The often practiced art of non-work

Do you want to get some work done? Or do you want to do something a bit easier instead?

After a couple of decades of working in organisations large and small, I’ve concluded that there are many ways to ensure that nothing at all very much gets done. Here are the most popular ways of avoiding real work, making decisions, influencing real change or taking effective action.

To become effective at forms of non-work, consider this list.

First of all, if you don’t want any real work to take place, ensure that all meetings have at least 10 attendees. Responsibility for any actions will be so diffused no one will ever remember who is supposed to be doing what.  This works even better if the room is filled with people who have lots to say; it is inevitable that you will run out of time and a further meeting will be required to finalise the conversations.

The next best thing to a large meeting is to set up a Working Party. A misnomer if there ever was one.  The purpose of a working party is normally to look at a particular issue or undertake a discreet task.  Unless there are very well defined aims and objectives for the group, or determined timescales for completion, working parties can expand exponentially.

Run some Focus Groups. Decide that nothing can be done until you have some feedback on something from someone or other.  Ensure that, for  maximum non-work impact, multiple focus groups are held for separate stakeholder groups.  Report back the findings of a focus group to a Working Party.

Have an audit. Before any action can be taken it is a good idea to understand where you are now. So an audit of current practices / customers / stakeholders / external factors (etc) should be undertaken.  This could be completed by a Working Party (see above) for maximum inefficiency.  An audit will take at least six months, and the output of which will undoubtedly have to be reviewed by a committee who will have a meeting (see first point).  You can easily get a year of no work at all out of an audit if appropriately combined with other form of non-work.

Take a minuted action from a meeting. Guaranteed to kick the actual thing in the long grass until 48-hours before the next meeting when everyone will look at the agenda and work out what they haven’t done since the last meeting ended with relief all round.

Set up a sub-group to report to the main group / working party (no, I don’t know either, but I’ve seen plenty of them).

Hold a conference. First of all, a great deal of time and energy will be needed to plan the conference, including significant numbers of meetings.  Then there will be the conference itself, which, for those skilled at non-work can take at least several days of work time. There’s the (usual) daylong conference, and then some time required to set up and set down, send follow up emails and the like.  Typically conferences will have a plan for ensuring that the content isn’t forgotten and there’s follow up which most people recognise will never actually take place but everyone will pretend to dance.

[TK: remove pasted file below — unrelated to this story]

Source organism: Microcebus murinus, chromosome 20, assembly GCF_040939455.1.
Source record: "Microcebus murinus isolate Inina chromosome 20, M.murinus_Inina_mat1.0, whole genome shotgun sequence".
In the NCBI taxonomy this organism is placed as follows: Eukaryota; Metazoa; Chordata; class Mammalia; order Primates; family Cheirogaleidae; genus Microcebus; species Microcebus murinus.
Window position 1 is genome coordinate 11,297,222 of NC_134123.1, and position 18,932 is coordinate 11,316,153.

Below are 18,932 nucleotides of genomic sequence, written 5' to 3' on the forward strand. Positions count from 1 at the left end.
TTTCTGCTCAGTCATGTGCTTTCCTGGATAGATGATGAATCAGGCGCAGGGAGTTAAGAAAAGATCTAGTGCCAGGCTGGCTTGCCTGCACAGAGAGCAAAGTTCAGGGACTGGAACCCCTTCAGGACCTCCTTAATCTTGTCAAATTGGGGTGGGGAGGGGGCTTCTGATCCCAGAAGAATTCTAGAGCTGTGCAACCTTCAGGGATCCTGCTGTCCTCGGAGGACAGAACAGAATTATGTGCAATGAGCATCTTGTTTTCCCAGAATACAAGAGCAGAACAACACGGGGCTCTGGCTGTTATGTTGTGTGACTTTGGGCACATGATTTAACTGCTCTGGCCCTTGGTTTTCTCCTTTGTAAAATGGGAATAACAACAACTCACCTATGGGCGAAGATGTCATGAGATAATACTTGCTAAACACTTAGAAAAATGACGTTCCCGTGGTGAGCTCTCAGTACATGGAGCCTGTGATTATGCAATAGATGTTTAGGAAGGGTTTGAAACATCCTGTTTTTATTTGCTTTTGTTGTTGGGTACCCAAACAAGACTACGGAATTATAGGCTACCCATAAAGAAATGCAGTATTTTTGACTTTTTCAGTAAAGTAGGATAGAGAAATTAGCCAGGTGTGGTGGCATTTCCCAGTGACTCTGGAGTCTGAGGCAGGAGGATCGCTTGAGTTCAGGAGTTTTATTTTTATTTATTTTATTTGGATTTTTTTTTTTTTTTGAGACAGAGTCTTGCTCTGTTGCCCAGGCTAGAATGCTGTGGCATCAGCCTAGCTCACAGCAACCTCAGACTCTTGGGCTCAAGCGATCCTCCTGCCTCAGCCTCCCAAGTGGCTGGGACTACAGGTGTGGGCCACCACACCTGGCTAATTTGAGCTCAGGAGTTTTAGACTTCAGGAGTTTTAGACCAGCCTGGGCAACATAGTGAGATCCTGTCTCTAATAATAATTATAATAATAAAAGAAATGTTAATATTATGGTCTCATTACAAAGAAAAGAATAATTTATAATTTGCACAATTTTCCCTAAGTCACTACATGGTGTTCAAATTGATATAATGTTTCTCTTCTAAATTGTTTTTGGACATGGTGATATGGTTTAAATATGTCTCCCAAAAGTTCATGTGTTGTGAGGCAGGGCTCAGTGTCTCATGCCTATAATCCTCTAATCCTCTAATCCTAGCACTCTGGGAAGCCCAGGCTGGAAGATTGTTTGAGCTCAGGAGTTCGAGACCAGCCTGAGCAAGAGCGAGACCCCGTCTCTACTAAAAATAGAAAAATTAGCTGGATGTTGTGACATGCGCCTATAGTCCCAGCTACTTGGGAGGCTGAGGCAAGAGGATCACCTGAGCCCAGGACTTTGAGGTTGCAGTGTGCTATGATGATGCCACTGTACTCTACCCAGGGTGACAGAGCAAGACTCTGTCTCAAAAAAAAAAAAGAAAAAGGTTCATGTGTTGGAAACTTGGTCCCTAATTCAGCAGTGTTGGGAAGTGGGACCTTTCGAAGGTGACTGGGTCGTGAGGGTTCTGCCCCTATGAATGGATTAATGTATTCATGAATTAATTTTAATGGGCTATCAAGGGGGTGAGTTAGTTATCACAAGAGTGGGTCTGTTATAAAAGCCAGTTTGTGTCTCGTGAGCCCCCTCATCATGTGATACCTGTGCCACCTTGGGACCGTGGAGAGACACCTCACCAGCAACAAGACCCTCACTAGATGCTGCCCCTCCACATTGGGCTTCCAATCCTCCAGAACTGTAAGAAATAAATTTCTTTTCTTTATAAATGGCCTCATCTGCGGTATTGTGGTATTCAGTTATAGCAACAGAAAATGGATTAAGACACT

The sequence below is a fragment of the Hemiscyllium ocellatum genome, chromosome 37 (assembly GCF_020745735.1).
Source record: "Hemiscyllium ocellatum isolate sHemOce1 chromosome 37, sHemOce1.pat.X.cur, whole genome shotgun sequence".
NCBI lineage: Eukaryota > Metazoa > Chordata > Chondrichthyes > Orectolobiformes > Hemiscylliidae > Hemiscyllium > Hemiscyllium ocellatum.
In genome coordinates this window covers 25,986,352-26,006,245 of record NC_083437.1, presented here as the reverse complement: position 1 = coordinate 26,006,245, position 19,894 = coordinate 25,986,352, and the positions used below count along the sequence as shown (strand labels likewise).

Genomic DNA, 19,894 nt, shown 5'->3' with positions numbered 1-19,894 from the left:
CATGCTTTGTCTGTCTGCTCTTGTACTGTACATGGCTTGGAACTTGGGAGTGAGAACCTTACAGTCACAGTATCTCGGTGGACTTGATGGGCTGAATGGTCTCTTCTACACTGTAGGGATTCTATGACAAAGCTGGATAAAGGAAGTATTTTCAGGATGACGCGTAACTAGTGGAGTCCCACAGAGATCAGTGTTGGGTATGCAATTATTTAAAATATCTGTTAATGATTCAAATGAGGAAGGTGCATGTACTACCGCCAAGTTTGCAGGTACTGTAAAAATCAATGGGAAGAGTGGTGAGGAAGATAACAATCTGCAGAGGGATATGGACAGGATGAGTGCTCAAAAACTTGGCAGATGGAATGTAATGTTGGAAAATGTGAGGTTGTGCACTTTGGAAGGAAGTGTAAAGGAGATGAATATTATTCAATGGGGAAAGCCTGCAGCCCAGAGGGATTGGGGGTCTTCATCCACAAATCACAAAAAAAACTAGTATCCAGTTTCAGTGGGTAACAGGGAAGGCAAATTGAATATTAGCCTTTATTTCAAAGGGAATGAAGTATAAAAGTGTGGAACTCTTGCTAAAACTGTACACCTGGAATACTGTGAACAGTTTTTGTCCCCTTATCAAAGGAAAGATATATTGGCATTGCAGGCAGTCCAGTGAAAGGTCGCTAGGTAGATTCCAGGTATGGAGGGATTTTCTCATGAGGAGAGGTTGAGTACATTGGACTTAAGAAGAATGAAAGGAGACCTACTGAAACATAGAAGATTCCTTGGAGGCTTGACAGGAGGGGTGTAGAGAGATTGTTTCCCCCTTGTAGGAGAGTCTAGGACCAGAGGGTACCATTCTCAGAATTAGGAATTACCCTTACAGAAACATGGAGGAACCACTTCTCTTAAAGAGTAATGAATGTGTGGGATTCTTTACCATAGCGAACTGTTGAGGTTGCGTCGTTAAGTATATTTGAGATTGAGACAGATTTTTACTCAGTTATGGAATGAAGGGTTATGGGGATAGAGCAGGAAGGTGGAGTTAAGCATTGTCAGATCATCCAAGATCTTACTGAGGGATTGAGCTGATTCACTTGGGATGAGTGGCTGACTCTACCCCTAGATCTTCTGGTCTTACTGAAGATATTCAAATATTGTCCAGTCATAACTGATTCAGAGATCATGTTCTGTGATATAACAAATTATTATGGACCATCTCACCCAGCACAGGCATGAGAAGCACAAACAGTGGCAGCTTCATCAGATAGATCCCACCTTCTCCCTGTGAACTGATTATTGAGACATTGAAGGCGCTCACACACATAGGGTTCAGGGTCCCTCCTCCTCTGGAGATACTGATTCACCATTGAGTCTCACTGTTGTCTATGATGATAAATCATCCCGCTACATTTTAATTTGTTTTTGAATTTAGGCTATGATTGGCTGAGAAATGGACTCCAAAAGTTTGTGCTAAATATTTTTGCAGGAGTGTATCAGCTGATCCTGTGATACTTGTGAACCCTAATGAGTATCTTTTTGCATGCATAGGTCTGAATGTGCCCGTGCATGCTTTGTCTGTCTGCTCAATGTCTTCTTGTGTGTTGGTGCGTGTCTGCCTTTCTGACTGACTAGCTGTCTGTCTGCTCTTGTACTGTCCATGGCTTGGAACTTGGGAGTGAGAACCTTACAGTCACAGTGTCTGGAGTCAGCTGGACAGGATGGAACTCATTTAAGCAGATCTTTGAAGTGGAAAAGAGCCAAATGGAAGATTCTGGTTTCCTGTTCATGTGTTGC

Have a team-building activity (no good will ever come of this so just stop now).

Deferring a decision until the next meeting. This can arise in various forms.  ‘Taking something away’ is the main culprit.  Similar work terminating versions will include the need for further interim discussions (a pre-meeting before the next meeting), time for everyone to reflect, or a chance to consider how other organisations or departments might be tackling the same change.

Set up a committee. Like a Working Party on acid, many committees are nothing more than talking shops that create minutes, agendas, papers and buffet orders.  If you make sure that this is a committee with a large number of attendees, this will compound the inaction.

This blog post may feel a little snarky. It isn’t intended to be (well, maybe just a little bit).  There is a serious point here; in most workplaces there is always peripheral, life-sucking, value lacking stuff that gets in the way of the real stuff.  The stuff that makes a difference.

What do you want to be known for? Sitting in meetings and taking an agenda item away for further discussion? Or doing something that is real, valued, makes a difference?  There is of course value in some of the activities I have criticised. But not all of the time.  Not as the default mode of working or approaching any business challenge.

We can do real work, good work, better work.

Or we can perpetuate the bureaucracy.


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